30 October 1840, the Gautrots' Sydney farewell concert

"CONCERT", Australasian Chronicle (27 October 1840), 3 

We perceive that Mons. and Madame Gautrot, assisted by the whole musical powers of the colony, are about to give a farewell concert to the inhabitants of Sydney. We cannot doubt that the lovers of music will on that occasion evince their high opinion of the musical talent of this family.

[Advertisement], Australasian Chronicle (29 October 1840), 3 

have the honour to announce that their
LAST CONCERT will take place at the Old Court House, Castlereagh-street,
Tomorrow (Friday), the 30th October, 1840.
Programme. -- Part I.
Overture, Der Freischutz, Weber
1. Duet, Semiramide, Mrs. Bushelle and Madame Gautrot
2. Song, "Let us seek the yellow shore," Bishop, Mrs. Clancy
3. Song, "The Wolf," orchestral accompaniments, Mr. Bushelle
4. Fantasia on the "March In Otello," Hertz, Miss Deane
5. Scena ed Arie, from the celebrated opera of " Robert le Diable," arranged for a full orchestra by Monsieur Gautrot, Madame Gautrot
6. Air, varie for the violin, Rode, Monsieur Gautrot
7. Cavatina, "Se Romeo," arranged for a full orchestra by Mr. Leggatt, Bellini, Mrs. Bushelle
8. Favorite song, Mr. Bushelle.
Part 2.
Medley overture, Leggatt, full orchestra
1. Song, "Donald." Mrs. Clancy
2. Fantasia for harp and violin, from "Moise in Egetto," Labarre and De Beriot, Mrs. Curtis and Monsieur Gautrot
3. Buffo duet, Mrs. and Mr. Bushelle
4. Tyrolean Maiden's Song, Madame Gautrot
5. Song, "Sweetly o'er my senses," Mrs. Bushelle
6. Duet, "Barber of Seville," Madame Gautrot and Mr. Bushelle
7. Song, "Cease your funning," Mrs. Clancy
8. Celebrated buffo song and chorus, "Papuccie," Pacini, arranged with full orchestral accompaniments by Mr. Leggatt, Mr. Bushelle.
Tickets, 7s. 6d.; to be lad of Mr. Ellard, Mr. Tyrer, Mr. Aldis, and Mr. John Sparks, George-street, and of Monsieur Gautrot, 33, Pitt-street, next door to Mr. Nash's.
Performance to commence at Eight o'clock.

4 November 1840, Cecilian Society concert

"CONCERT", Commercial Journal and Advertiser (4 November 1840), 2 

The periodical concert of the Cecilian Society will take place this evening, at which Mons. Gautrot, Miss Strickland, and some of the principal musical performers of Sydney will assist.

ASSOCIATIONS: Eliza Strickland (vocalist)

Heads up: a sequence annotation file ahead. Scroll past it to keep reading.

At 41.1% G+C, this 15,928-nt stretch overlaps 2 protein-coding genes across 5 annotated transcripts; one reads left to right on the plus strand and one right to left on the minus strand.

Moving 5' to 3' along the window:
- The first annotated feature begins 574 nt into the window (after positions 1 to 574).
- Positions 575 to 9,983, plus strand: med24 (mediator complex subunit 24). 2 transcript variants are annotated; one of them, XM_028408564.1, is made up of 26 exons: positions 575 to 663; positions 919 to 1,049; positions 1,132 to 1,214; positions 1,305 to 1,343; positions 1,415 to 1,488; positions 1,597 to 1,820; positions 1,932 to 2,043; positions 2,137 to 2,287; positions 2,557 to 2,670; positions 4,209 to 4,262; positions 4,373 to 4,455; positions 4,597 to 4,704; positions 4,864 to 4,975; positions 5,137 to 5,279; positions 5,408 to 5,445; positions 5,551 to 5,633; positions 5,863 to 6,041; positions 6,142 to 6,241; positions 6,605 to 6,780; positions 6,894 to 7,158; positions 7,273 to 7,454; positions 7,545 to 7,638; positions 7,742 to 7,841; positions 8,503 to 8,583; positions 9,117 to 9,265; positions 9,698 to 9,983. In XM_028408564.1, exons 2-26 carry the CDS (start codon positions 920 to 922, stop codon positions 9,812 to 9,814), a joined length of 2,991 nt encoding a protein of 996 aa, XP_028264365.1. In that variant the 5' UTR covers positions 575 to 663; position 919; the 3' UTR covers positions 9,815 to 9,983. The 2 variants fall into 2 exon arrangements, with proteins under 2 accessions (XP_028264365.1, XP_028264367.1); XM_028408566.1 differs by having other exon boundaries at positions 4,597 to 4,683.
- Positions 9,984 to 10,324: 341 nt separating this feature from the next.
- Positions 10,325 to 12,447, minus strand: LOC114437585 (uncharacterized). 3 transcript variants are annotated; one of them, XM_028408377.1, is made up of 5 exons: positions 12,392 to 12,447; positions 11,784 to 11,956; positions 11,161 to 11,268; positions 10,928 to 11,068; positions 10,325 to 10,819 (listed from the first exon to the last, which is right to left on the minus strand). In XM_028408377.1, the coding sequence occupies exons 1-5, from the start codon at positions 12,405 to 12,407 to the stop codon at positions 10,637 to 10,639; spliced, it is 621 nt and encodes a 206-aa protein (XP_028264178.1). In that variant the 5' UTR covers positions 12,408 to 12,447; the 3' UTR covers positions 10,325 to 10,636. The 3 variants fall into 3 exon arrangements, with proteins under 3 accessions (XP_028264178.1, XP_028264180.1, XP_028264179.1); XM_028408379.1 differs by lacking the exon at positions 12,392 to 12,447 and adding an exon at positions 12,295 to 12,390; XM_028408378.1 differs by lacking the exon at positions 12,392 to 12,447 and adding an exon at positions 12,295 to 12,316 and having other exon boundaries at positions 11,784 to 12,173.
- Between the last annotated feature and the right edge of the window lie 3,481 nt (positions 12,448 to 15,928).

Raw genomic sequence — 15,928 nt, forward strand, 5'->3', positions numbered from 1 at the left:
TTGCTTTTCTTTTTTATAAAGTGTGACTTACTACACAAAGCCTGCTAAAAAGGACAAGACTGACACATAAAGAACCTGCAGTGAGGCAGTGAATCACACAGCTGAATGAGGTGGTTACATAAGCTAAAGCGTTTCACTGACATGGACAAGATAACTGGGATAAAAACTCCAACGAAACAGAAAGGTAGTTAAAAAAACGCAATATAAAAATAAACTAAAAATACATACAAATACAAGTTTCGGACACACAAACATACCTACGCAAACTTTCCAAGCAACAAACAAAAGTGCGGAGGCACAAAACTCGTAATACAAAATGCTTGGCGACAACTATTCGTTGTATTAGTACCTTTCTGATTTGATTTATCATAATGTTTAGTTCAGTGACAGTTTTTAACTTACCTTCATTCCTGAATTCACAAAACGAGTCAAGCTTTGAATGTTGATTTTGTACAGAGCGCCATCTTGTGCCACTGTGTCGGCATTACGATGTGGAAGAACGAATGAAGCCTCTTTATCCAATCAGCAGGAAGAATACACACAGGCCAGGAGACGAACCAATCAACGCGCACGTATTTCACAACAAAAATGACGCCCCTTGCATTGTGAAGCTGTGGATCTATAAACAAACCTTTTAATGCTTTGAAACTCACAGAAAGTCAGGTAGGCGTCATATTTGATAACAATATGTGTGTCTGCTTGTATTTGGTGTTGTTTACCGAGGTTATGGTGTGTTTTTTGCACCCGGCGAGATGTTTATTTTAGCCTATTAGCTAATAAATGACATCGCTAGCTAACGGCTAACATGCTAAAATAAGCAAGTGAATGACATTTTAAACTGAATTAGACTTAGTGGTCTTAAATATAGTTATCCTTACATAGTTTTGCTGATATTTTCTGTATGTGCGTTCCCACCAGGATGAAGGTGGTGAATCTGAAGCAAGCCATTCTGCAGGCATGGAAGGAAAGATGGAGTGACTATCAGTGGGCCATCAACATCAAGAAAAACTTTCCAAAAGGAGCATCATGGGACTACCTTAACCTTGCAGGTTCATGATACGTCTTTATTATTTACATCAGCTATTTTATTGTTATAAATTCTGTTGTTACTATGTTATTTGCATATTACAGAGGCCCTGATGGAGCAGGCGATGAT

"Port Phillip", Australasian Chronicle (28 November 1840), 3 

Monsieur and Madame Gautrot, the former celebrated as a violinist and the latter for her vocal powers, are about to pay a professional visit to Melbourne, where, from the existing harmony of the public, they anticipate extensive patronage and a rich harvest. - [P. P. Gazette.]

1 December 1840, departure for Melbourne, on the inaugural voyage of the Clonmell

"DEPARTURES", The Sydney Herald (2 December 1840), 2 

For Port Phillip, yesterday, the steam ship Clonmell, Captain Tollervey, with sundries. Passengers - Messrs. Harpur, Mackay, Jeffreys, Ryan, Jones, Beswick, Ellard, Ellard, Junior, Gautrot . . . Mrs. Horden, Madame Gautrot and seventeen deck passengers.

ASSOCIATIONS: Francis Ellard (musical instrument retailer); Frederick Ellard

Melbourne, NSW (VIC) (5 December 1840 to 26 January 1842)

5 December 1840, arrival in Melbourne, of the Gautrots (and Francis and Frederick Ellard), on the first run of the Clonmell

"Shipping Intelligence. ARRIVALS", Port Phillip Gazette (9 December 1840), 3 

On Saturday [5 December], from Sydney, the steam-ship Clonmel . . .

"THE CLONMEL STEAMSHIP", The Sydney Herald (23 December 1840), 2

This vessel arrived in port yesterday afternoon, having been absent from Sydney twenty-one days. She has succeeded admirably, all the passengers by her expressing themselves in the highest terms of her efficiency in every respect. She will return to Port Phillip in a few days, and it is hoped that such arrangements have now been made that there will be no more delay for want of fuel. We have great pleasure in laying before our readers the following documents, which shew the estimation in which a numerous body of passengers hold the Clonmel, and also that the urbanity of Captain Tollervey is justly appreciated.

To Lieut. Tollervey, R. N., Commander of the Steam-Ship Clonmel.